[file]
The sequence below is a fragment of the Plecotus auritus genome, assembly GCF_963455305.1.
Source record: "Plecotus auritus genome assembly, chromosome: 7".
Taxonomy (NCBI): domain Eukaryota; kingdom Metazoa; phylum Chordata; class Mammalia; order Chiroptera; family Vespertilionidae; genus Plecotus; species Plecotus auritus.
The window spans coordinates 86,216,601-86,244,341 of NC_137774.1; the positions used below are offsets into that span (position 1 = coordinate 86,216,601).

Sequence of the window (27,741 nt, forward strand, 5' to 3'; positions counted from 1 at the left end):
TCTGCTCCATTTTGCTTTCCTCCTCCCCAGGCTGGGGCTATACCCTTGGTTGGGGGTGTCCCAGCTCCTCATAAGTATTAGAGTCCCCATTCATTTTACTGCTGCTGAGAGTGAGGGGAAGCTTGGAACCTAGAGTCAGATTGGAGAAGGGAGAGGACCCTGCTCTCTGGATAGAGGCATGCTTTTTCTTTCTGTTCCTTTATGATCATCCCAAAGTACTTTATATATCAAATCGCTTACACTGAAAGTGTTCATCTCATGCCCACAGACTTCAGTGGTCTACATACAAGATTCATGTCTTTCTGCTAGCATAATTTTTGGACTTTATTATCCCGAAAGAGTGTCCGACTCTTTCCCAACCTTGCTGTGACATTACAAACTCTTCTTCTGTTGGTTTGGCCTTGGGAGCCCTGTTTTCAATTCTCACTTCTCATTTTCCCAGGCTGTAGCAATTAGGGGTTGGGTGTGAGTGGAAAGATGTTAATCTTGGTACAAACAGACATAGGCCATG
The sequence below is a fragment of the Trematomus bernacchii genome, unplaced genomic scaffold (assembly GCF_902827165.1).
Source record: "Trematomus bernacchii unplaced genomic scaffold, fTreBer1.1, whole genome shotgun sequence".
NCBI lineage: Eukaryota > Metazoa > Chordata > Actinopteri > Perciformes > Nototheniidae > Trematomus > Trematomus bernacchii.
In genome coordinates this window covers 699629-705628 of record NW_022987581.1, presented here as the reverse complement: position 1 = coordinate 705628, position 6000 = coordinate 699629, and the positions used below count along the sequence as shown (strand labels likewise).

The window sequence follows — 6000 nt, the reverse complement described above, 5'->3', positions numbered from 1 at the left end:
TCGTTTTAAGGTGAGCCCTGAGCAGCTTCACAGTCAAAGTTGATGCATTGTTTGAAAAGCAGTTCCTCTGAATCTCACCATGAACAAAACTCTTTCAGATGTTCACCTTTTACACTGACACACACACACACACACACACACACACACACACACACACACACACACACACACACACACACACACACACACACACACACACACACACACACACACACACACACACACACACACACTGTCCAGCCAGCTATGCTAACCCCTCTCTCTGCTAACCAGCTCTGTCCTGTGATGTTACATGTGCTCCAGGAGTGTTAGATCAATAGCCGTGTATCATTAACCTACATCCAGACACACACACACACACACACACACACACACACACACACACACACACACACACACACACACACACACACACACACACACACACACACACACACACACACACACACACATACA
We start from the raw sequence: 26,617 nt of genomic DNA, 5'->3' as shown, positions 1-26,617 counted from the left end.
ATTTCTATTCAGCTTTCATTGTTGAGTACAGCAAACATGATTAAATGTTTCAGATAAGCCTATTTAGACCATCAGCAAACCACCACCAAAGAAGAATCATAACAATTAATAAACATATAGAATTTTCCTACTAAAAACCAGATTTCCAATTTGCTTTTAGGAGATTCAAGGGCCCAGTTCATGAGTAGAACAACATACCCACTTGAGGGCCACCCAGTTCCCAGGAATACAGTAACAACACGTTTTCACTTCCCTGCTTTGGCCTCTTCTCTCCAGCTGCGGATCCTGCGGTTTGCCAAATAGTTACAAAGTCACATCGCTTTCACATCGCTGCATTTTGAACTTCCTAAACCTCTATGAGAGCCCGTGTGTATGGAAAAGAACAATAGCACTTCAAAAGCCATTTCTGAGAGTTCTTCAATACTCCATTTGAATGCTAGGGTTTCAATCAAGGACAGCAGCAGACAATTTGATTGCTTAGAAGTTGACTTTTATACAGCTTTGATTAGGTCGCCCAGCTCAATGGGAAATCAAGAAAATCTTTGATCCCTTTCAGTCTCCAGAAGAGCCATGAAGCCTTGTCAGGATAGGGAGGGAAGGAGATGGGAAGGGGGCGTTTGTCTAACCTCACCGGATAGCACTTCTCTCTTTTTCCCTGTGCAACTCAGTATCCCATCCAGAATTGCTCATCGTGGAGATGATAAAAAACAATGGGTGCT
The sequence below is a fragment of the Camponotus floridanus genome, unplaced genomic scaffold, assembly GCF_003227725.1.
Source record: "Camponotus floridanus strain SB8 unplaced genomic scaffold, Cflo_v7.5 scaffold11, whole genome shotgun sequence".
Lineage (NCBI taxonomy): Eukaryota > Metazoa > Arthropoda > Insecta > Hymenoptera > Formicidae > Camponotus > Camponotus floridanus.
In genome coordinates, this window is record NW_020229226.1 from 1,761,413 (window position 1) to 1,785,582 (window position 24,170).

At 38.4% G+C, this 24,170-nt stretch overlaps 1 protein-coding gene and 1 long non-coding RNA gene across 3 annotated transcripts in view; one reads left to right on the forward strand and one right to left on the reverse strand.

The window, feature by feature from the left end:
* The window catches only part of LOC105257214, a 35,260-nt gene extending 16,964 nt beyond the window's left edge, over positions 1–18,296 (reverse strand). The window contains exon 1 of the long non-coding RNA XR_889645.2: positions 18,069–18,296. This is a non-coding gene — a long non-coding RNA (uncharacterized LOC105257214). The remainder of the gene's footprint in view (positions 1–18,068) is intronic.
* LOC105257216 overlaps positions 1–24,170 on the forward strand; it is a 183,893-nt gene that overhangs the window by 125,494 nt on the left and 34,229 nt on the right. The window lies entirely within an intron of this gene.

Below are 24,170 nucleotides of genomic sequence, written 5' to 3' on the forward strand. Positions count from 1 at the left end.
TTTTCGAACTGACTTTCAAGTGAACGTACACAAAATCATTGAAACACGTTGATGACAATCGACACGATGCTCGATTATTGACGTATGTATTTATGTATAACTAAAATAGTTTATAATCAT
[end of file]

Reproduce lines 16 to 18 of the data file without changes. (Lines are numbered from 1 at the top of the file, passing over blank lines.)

Source record: "Camponotus floridanus strain SB8 unplaced genomic scaffold, Cflo_v7.5 scaffold11, whole genome shotgun sequence".
Lineage (NCBI taxonomy): Eukaryota > Metazoa > Arthropoda > Insecta > Hymenoptera > Formicidae > Camponotus > Camponotus floridanus.
In genome coordinates, this window is record NW_020229226.1 from 1,761,413 (window position 1) to 1,785,582 (window position 24,170).